Does Home Insurance Cover Hurricane Damage?
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Does Home Insurance Cover Hurricane Damage?
With hurricane season underway, many homeowners may be asking themselves “Does home insurance cover hurricane damage?”
Standard homeowners policies include dwelling coverage, which covers the structure of your house. You can also purchase endorsements, like guaranteed replacement cost coverage, to increase your dwelling coverage limits.
Additionally, most home insurance policies include personal property coverage for your belongings. This is usually limited to a percentage of your dwelling coverage limit.
Wind and Hail Damage
Most homeowners insurance policies include coverage for damage caused by wind and hail, but not all do. If you live in a hurricane-prone area, you may need a separate home insurance policy that covers those perils, or a special endorsement to your homeowners’ policy.
Generally speaking, the dwelling coverage limit in a standard homeowners’ policy pays to repair or replace your house if it’s damaged by a covered problem, minus any deductibles. The same is usually true for “other structures” coverage, which applies to things like sheds and fences.
Homeowners who live in areas prone to hurricanes and other severe storms might also want to consider a windstorm policy, which typically covers the cost of damage to your roof, landscaping, fences, windows and vehicles. It may also pay to remove and replace debris blown away by the winds. These policies often have a higher deductible than a standard homeowners’ policy, however. They also tend to exclude damage from flooding.
The wind and rain of a hurricane can cause flooding and other forms of water damage. Flood damage is typically covered by a separate flood insurance policy, which can be obtained through the National Flood Insurance Program or a private insurance company that specializes in home insurance. Water damage from other sources, like a leaky roof, are covered by the comprehensive portion of a standard home insurance policy.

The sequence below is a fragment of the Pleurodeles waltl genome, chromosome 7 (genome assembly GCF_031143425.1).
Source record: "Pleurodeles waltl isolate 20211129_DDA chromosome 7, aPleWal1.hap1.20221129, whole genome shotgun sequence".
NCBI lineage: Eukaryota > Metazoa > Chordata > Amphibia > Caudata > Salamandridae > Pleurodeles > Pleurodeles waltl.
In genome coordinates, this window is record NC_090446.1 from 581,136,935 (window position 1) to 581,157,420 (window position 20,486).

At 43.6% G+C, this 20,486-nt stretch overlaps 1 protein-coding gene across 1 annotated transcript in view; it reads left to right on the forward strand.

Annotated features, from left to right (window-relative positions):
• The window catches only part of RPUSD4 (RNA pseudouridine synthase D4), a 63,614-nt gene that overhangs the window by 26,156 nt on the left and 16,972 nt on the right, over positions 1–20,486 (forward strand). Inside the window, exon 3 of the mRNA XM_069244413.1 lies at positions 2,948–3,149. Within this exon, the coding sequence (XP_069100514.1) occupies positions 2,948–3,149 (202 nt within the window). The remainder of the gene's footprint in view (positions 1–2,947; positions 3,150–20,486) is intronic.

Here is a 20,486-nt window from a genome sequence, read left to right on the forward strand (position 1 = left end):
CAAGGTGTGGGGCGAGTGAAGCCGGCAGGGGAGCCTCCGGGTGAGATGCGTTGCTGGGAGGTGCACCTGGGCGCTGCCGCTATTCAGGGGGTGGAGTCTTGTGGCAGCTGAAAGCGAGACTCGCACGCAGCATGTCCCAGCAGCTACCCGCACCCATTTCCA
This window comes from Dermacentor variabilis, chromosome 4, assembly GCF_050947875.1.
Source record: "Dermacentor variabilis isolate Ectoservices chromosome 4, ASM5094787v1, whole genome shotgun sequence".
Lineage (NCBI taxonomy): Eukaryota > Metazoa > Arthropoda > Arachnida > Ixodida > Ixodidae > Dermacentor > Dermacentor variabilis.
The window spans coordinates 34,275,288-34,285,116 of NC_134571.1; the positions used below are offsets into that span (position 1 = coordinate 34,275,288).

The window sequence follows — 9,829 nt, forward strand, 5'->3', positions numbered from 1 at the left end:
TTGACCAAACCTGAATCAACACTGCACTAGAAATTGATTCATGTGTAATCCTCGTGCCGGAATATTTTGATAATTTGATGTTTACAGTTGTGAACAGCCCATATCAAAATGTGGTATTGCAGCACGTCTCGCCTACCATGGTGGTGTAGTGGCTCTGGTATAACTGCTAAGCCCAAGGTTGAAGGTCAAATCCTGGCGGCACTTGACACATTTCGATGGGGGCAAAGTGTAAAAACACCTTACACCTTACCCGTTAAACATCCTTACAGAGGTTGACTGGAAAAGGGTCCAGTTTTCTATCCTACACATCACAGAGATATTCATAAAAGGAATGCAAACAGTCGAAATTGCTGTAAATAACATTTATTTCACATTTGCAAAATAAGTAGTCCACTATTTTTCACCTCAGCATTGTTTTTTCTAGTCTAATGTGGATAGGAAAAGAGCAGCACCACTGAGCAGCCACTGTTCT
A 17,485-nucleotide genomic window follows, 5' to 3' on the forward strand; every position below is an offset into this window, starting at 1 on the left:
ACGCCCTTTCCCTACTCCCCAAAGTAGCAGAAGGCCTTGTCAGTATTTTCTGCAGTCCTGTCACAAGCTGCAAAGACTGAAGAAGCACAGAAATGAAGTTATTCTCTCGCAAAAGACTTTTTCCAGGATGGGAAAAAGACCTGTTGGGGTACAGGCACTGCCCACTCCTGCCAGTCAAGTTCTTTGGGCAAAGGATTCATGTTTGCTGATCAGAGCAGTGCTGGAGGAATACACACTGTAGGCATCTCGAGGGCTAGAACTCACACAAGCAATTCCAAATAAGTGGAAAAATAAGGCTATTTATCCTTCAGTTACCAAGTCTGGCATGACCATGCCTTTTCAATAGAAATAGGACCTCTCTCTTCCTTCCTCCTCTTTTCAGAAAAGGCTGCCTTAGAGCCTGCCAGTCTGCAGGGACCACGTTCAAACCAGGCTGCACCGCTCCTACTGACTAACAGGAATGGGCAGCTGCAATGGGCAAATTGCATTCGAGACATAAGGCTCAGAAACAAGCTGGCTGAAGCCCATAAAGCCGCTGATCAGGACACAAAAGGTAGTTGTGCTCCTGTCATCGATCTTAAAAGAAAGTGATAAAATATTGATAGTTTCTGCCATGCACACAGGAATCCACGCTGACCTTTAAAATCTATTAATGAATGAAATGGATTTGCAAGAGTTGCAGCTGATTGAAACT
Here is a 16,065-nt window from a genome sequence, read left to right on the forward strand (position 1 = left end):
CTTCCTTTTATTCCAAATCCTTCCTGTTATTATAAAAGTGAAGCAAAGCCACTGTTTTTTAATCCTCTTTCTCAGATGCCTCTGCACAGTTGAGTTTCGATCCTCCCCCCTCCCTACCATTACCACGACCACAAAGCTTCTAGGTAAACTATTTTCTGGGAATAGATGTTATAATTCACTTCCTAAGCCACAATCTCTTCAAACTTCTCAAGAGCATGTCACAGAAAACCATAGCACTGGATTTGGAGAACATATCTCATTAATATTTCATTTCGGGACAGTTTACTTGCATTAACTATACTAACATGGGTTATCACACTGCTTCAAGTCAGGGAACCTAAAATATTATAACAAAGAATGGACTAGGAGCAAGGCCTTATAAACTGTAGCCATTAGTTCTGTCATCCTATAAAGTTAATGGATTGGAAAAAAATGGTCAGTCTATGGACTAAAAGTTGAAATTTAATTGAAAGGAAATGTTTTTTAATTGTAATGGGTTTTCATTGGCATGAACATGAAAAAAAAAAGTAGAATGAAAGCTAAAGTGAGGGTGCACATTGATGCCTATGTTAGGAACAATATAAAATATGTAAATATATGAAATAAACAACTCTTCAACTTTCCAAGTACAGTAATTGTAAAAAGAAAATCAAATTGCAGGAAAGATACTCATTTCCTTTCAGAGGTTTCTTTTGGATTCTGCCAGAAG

In areas prone to hurricanes, your home insurance may include a separate hurricane deductible that is higher than the standard home insurance deductible. You should refer to your home insurance declarations page to find out if this is the case.
In addition to the standard perils listed in a homeowners insurance policy, some policies also cover debris removal. This covers the costs of removing downed trees, branches and other items from your property after a hurricane passes through. If your policy does not include this coverage, you can obtain a rider to add it.
Debris removal is an often overlooked cost when calculating property damage from a natural disaster. Insurance companies recognize that cleaning up the debris left behind is important and therefore include an automatic coverage extension in many property policies for this purpose. The amount that is automatically included varies among insurers. It typically does not exceed the limit in place for the building or contents limits, though.
It is recommended to check the debris removal section of the policy carefully. Some insurers may not have any debris removal coverage while others limit the coverage to a percentage of the damaged property limits.
It is also a good idea to keep detailed documentation of the interior and exterior of your home. This will make the claims process go more smoothly. You should also document any repairs or renovations that you have done on your property as well. You can use this documentation as evidence if your insurer denies or disputes a claim.
Depending on the insurer, you may also have the option to purchase an extended replacement cost policy. This add-on extends the coverage limit of your dwelling by a percentage above your existing policy’s Coverage A value to help protect you against rising building costs.
If you live in an area prone to hurricanes, your homeowners insurance may include a separate hurricane or named storm deductible in addition to the standard home insurance deductible. These deductibles are often based on a percentage (ranging from 1% to 5%) of your dwelling coverage. They are designed to protect the insurer against large catastrophic losses and prevent them from going bankrupt after paying out multiple claims in a short period of time. You’ll find specifics about when hurricane deductibles apply in the coverage section of your policy declaration page. Typically, if your property is damaged by a named storm and it’s accompanied by flooding, you will need to buy a flood insurance policy.
Does Home Insurance Cover Hurricane Damage? With hurricane season underway, many homeowners may be asking themselves “Does home insurance cover hurricane damage?” Standard homeowners policies include dwelling coverage, which covers the structure of your house. You can also purchase endorsements, like guaranteed replacement cost coverage, to increase your dwelling coverage limits. Additionally, most home insurance…